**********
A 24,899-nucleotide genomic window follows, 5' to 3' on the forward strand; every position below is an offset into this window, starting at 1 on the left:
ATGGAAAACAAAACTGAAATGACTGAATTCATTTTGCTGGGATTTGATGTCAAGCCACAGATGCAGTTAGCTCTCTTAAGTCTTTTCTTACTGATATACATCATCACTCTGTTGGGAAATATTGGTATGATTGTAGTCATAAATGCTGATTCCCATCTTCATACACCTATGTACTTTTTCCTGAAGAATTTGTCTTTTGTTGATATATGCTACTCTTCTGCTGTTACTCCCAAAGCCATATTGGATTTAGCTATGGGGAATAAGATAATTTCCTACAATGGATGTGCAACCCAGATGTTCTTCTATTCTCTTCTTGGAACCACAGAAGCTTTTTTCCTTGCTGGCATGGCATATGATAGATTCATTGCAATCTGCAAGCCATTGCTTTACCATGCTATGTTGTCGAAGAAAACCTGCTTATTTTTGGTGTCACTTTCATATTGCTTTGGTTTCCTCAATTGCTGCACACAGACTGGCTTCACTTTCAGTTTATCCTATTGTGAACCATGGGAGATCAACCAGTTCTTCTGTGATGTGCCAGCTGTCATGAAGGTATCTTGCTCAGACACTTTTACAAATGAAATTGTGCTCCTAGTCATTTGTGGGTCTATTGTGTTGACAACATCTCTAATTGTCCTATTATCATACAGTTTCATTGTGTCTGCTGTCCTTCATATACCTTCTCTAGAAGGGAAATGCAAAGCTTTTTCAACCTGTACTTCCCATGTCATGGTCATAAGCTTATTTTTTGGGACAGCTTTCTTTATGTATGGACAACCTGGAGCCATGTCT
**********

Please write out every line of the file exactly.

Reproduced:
A 24,899-nucleotide genomic window follows, 5' to 3' on the forward strand; every position below is an offset into this window, starting at 1 on the left:
ATGGAAAACAAAACTGAAATGACTGAATTCATTTTGCTGGGATTTGATGTCAAGCCACAGATGCAGTTAGCTCTCTTAAGTCTTTTCTTACTGATATACATCATCACTCTGTTGGGAAATATTGGTATGATTGTAGTCATAAATGCTGATTCCCATCTTCATACACCTATGTACTTTTTCCTGAAGAATTTGTCTTTTGTTGATATATGCTACTCTTCTGCTGTTACTCCCAAAGCCATATTGGATTTAGCTATGGGGAATAAGATAATTTCCTACAATGGATGTGCAACCCAGATGTTCTTCTATTCTCTTCTTGGAACCACAGAAGCTTTTTTCCTTGCTGGCATGGCATATGATAGATTCATTGCAATCTGCAAGCCATTGCTTTACCATGCTATGTTGTCGAAGAAAACCTGCTTATTTTTGGTGTCACTTTCATATTGCTTTGGTTTCCTCAATTGCTGCACACAGACTGGCTTCACTTTCAGTTTATCCTATTGTGAACCATGGGAGATCAACCAGTTCTTCTGTGATGTGCCAGCTGTCATGAAGGTATCTTGCTCAGACACTTTTACAAATGAAATTGTGCTCCTAGTCATTTGTGGGTCTATTGTGTTGACAACATCTCTAATTGTCCTATTATCATACAGTTTCATTGTGTCTGCTGTCCTTCATATACCTTCTCTAGAAGGGAAATGCAAAGCTTTTTCAACCTGTACTTCCCATGTCATGGTCATAAGCTTATTTTTTGGGACAGCTTTCTTTATGTATGGACAACCTGGAGCCATGTCT